Sunday, November 01, 2009

Marcus, Take Two

Thank you to everyone who participated- and please, continue to add your thoughts!

If we keep in the front of our minds the idea that symptoms are adaptations, we must wonder what doing the drawings and sharing them with his peers is accomplishing for Marcus. I can think of several possible theories, such as giving him power, expressing his pain, giving him one area in which he is in control and can have an effect on others.

Also, the drawings express a part of Marcus, however disturbing they are. If we just try to ban them, we are giving Marcus a message that we are turning away from his pain, and that we do not want to see, share or accept all of who he is and what he has experienced.

I do not feel that taking drawing supplies away from Marcus will help at all. For one thing, we won’t win on this one. There are many more pencils and pieces of paper in the world than we can ever confiscate. But more importantly, that is a response that tries to eliminate his behavior and not to understand it.

We need to take seriously the effect the drawings have on the other kids, the staff and especially the therapist. This is something we have to discuss as a team and make deliberate plans to give ourselves the stamina to take this on. For example, the therapist may wish to include a male staff at first when she talks with Marcus about the drawings.

Then, as noted by one of the comments, I think we should explore the pictures with Marcus, and not in a judgmental way. What is happening? What are the characters thinking and feeling? What is likely to happen next? The therapist can express her thoughts: "Really? I think the woman might be scared and angry." But all discussion should be from a very centered, calm place- tell me more. Explain how it feels. What does it remind you of?

These discussions should include NO MENTION OF THE NEED TO CHANGE. They are entirely exploratory.

Meanwhile, staff can talk with the other kids about how sometimes when people have had painful lives they draw painful drawings. Encourage the kids not to react, but just bring staff into the conversation if Marcus shows them a picture. Of course, Marcus’ showing them around would decrease if he got less reaction. Then staff would handle it matter-of-factly: you know, Marcus, better to save these for therapy- I’ll give this one to your therapist and you can talk it over with her.

Another area of treatment could be to offer Marcus other opportunities to have power and control, using his drawing. Could he draw some posters for an upcoming agency event (subject to review of course). Can he draw a picture for the unit illustrating some positive message, and can staff get it framed and hang it up? You get the idea.

Marcus has been hurt repeatedly over his life time. He has found a way to both express his pain and get strong reactions from others. His behavior will not change quickly. We must understand that the way that we feel in looking at these pictures is the way that he often feels in his life. And we must support each other in doing the long hard work it will take for Marcus to develop a new, kinder view of life’s possibilities.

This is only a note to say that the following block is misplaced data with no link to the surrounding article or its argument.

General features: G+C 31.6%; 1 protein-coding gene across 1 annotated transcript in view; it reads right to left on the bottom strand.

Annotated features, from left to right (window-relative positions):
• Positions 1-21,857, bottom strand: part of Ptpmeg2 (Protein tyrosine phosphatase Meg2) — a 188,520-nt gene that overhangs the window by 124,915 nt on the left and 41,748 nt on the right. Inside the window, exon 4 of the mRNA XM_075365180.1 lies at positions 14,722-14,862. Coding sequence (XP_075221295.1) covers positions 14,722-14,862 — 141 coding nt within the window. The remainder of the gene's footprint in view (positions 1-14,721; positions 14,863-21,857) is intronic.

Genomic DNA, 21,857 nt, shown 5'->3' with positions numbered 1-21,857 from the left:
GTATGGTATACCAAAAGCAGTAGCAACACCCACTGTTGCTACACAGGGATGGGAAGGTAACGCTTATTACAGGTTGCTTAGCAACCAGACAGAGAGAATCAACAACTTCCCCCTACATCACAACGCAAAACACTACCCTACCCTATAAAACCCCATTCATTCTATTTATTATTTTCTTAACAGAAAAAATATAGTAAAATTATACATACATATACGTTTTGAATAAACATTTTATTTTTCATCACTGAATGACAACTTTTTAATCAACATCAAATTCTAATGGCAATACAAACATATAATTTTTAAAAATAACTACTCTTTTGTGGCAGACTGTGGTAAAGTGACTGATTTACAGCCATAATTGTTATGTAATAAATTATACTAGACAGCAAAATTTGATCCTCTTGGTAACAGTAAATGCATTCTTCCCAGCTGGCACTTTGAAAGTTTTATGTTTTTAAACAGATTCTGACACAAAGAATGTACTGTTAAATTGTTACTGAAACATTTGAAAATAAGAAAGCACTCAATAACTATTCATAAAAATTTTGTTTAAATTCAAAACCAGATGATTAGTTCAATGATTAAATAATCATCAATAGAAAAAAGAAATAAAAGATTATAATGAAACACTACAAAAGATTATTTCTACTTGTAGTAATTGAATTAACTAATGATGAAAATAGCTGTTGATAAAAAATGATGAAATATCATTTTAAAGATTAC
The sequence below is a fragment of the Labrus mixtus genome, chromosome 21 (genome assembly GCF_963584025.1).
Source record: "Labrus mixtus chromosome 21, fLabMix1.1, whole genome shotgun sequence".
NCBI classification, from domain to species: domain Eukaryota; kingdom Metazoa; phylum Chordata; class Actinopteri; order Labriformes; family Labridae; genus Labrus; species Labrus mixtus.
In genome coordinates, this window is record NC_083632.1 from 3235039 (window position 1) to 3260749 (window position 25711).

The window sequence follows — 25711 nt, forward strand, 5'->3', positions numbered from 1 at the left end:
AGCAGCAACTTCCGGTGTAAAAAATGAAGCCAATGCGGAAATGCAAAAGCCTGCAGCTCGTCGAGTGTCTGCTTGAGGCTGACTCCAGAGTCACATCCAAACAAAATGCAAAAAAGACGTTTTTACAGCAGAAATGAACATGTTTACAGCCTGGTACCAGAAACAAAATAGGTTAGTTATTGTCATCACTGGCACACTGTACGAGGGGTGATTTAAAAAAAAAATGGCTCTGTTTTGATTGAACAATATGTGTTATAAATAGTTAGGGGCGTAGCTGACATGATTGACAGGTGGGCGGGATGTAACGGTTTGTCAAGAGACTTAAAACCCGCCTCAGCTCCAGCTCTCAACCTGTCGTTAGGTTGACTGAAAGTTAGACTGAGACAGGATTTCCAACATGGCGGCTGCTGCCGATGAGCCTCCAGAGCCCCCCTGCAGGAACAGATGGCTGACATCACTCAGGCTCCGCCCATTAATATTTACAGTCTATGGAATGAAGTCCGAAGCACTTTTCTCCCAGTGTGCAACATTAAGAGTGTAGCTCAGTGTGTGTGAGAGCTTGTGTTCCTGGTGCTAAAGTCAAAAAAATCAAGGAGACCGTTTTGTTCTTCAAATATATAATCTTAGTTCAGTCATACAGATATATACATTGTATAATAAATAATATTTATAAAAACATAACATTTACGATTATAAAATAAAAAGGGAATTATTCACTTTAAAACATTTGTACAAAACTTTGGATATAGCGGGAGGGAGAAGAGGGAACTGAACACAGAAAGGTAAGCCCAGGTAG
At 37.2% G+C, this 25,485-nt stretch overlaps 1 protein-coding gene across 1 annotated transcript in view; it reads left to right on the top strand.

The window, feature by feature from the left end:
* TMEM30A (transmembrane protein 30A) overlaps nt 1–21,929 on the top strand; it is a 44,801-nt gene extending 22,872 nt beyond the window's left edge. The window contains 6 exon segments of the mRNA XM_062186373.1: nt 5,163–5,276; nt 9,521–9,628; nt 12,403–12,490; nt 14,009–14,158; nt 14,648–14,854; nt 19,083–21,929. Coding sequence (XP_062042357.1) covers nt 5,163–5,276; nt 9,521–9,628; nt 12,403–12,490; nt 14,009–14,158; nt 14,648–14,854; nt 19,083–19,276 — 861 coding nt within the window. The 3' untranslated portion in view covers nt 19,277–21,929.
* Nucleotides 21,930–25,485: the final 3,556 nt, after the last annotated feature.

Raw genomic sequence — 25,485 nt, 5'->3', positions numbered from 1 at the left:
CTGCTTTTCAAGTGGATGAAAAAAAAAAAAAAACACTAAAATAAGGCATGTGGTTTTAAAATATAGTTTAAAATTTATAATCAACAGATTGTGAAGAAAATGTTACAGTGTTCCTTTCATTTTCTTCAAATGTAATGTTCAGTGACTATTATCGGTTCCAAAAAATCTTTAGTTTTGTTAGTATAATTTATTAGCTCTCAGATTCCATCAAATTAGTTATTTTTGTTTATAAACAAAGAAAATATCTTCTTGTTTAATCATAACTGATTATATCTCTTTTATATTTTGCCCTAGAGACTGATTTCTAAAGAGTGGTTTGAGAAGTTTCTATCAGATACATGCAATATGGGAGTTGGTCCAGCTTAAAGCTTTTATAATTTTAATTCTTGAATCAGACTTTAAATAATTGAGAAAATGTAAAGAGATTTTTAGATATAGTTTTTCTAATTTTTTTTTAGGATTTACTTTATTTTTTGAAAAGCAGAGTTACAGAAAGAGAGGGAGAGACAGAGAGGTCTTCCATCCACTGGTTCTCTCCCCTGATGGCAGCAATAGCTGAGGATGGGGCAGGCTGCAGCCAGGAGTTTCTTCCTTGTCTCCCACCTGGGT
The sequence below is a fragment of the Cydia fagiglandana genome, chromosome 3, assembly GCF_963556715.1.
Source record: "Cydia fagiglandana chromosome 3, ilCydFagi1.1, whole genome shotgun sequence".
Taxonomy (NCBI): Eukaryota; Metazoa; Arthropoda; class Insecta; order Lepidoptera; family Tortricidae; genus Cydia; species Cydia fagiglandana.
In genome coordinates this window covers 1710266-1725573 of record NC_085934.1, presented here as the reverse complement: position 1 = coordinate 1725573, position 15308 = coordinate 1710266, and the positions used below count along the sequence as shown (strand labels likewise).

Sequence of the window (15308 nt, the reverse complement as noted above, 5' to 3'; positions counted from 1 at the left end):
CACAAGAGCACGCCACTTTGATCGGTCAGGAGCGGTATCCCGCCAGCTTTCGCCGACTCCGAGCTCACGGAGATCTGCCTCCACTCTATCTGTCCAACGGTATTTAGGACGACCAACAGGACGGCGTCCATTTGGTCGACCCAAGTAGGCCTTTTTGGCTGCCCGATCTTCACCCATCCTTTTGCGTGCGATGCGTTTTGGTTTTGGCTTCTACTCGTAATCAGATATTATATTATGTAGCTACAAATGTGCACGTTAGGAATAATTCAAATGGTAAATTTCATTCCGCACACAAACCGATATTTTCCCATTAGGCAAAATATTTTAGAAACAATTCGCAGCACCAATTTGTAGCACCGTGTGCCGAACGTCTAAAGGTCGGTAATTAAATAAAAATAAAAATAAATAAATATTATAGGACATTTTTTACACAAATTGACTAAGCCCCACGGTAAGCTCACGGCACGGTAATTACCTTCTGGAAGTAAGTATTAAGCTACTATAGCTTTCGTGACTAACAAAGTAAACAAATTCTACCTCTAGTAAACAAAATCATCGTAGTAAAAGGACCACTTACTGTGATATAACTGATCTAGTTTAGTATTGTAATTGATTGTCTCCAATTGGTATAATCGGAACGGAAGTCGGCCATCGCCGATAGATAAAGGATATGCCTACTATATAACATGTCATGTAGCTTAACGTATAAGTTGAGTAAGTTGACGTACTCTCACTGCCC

Let’s continue this discussion- click on "leave a comment" to share your thoughts.


Anonymous said...

I really appreciated the array of hypotheses you generated regarding the possible function of Marcus' drawings. One you didn't mention explicitly, but only implied, was the possibility that the most important characteristic of his drawings wasn't so much the content but the impact it had on others. As a child who undoubtedly has experienced more than his share of rejection in life (as well as in his current residence), and has likely attempted to make meaning from these events in a way that detracts from his feelings of self-worth, it strikes me as likely that his graphic, off-putting drawings may be his way to keep others at bay (i.e., a 'best defense is a good offense' strategy). His behavior makes me think of other children in residential settings who present themselves in unappealing ways (e.g., disrobing when upset, not bathing for lengths of time, some forms of self-harm, even encopretic behavior) in the service of self-protection. While some of the ways you suggested staff might inquire about his drawings could eventually illucidate a possible interpersonal function, I would think that simply asking Marcus how he thinks others view his pictures could quickly reveal any interpersonal motivation. If it appears its intent is to serve as a strategy of disconnection, then options ranging from further exploring his lack of trust in relationships to teaching basic social skills may be in order.

Pat Wilcox said...

This is a great comment. I am glad you are highlighting the reactions he gets from the peers to whom he shows his drawings. It may be (as you suggest) pushing people away; also their scared and uneasy reaction gives him power and control that he cannot get otherwise. What else would this lead us to consider for interventions?